Dan Simmons writes both excellent science fiction and excellent horror. This book is his best. Psychic vampires and Nazi conspirators? BRING IT. R

5. Night Film, by Marisha Pessl

I loved the author's first novel, Special Topics in Calamity Physics, and when I heard she had a new book out, I was afraid that I wouldn't like it as much. WRONG. Night Film is the story of a reclusive film director, his talented but troubled daughter, and the investigative journalist who pursues their story at the expense of all else. Pessl's interstitial documentation of the journalist's story adds to the dark not-quite-realism. R

6. Lord of the Flies, by William Golding

Kids: you can't leave them alone for even an hour. If you didn't like this book in high school, give it another try. Patrick and I recently read it with two of our teenagers and had a wonderful discussion about morals, agency, and peer pressure--and just how freaky this book is. PG-13

7. The Children of Men, by P.D. James

Famous mystery writer P.D. James published this novel in the early nineties, long before dystopians became the thing. It's gorgeously crafted and written and dark, dark, dark. R

8. Psalms of Herod, by Esther Freisner

Freisner usually writes humorous fantasy along the lines of Terry Pratchett (I once heard them speak on a panel together), but she took a break from the funny in the mid-nineties and put out this book. It and its sequel, The Sword of Mary, make The Children of Men (above) or Margaret Atwood's A Handmaid's Tale look like a romp in the park. Pitch-black dystopian. LOVE. It needs to be on Kindle, but you can get it used on Amazon. R

9. House of Leaves, by Mark Z. Danielewski

Freaky. Deaky. And way meta. With even more cool interstitial stuff along the lines of Pessl's book, above. (Of course, they both copied the stuff that Jared Adair and I created for The Book of Jer3miah: Premonition. YES, THEY DID.) And someone should really write a paper comparing and contrasting this book with Night Film, because the similarities are fascinating. A filmmaker and his family move into a house that's bigger on the inside than on the outside. What's so scary about that? Read it and find out. R

10. The Turn of the Screw, by Henry James

One of the very scariest of ghost stories. A governess tries to protect her charges from the malevolence of her predecessor and her lover, Peter Quint. No blood, no violence--just taut suspense and chilling allusion. This novella was the seed for the most frightening part of Straub's Ghost Story. (Again: a paper waiting to happen.) See Britten's opera based on the story, if you can. Chilling and wonderful. PG-13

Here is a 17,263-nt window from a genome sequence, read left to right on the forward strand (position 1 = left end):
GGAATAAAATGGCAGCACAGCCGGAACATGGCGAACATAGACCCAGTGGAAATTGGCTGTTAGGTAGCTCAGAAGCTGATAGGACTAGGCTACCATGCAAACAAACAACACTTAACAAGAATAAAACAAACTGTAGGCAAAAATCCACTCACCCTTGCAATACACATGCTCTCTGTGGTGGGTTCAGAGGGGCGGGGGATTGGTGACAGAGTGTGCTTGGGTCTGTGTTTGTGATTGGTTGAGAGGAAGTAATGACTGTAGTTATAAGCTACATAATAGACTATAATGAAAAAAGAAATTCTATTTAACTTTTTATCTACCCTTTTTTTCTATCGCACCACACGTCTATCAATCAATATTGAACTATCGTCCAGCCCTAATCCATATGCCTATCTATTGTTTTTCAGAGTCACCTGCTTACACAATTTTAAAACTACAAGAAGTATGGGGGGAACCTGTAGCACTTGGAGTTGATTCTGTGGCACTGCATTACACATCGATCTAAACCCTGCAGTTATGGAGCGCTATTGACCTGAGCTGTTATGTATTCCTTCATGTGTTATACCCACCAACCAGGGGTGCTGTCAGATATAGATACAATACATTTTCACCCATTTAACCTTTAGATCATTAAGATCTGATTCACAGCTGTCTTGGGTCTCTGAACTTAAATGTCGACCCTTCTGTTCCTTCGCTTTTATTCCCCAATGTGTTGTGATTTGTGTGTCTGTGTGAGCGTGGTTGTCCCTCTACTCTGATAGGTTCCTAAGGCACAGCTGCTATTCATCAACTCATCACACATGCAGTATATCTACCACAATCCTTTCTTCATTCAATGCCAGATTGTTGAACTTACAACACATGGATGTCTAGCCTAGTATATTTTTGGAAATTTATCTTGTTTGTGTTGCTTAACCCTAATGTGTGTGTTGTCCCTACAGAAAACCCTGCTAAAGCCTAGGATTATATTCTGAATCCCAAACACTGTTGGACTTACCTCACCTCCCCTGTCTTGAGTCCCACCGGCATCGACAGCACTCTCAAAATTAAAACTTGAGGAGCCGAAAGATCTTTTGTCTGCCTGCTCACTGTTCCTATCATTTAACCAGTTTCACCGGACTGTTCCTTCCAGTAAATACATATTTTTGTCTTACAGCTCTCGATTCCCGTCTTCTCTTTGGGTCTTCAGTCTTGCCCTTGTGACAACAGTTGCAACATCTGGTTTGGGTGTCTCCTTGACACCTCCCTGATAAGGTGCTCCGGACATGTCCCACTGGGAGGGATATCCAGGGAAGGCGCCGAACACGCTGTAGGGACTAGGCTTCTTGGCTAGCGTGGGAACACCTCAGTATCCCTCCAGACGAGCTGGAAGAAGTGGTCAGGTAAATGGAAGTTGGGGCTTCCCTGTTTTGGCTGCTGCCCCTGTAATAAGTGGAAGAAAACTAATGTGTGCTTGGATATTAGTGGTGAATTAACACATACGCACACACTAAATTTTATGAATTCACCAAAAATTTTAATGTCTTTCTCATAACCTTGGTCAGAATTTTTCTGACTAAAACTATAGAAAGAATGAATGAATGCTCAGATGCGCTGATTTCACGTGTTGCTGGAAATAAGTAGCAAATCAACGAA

11. Salem's Lot, by Stephen King

I've read all of King's books. Every one. Though his books vary widely in quality, I adore the man, as I've written before. Jerusalem's Lot, a small town in Maine, is a haven for vampires of the most un-sparkly sort. The quiet dread is unnerving. Other favorites by King include The ShiningMisery, and Bag of Bones. If you want PG-13 King, try The Green Mile or Joyland—but Salem’s lot is a definite R.

12. The Legend of Sleepy Hollow, by Washington Irving

We used to live a half hour from Sleepy Hollow, and when we listened to thunderstorms from our house in the Hudson Highlands, it was easy to see why Irving likened summer storms to the ninepin bowling of giants. All of Irving’s writing is excellently melancholic, but Ichabod Crane’s taut, tragic story stands out. PG

13. We Have Always Lived in the Castle, by Shirley Jackson

You probably know “The Lottery,” Jackson’s iconic short story, from high school, and you may have heard of The Haunting of Hill House, which is fabulously frightening. This book is not as well known, but every bit as awful (in the best of ways). Magic, murder, and betrayal in New England—Octoberish, indeed. PG-13

14. Jane Eyre, by Charlotte Brontë

Now, THIS is Gothic romance of the highest degree—a forbidding mansion, a mysterious stranger in the attic—and the star-crossed heroine and her employer, Mr. Rochester. Brilliant and haunting. PG

15. Something Wicked This Way Comes, by Ray Bradbury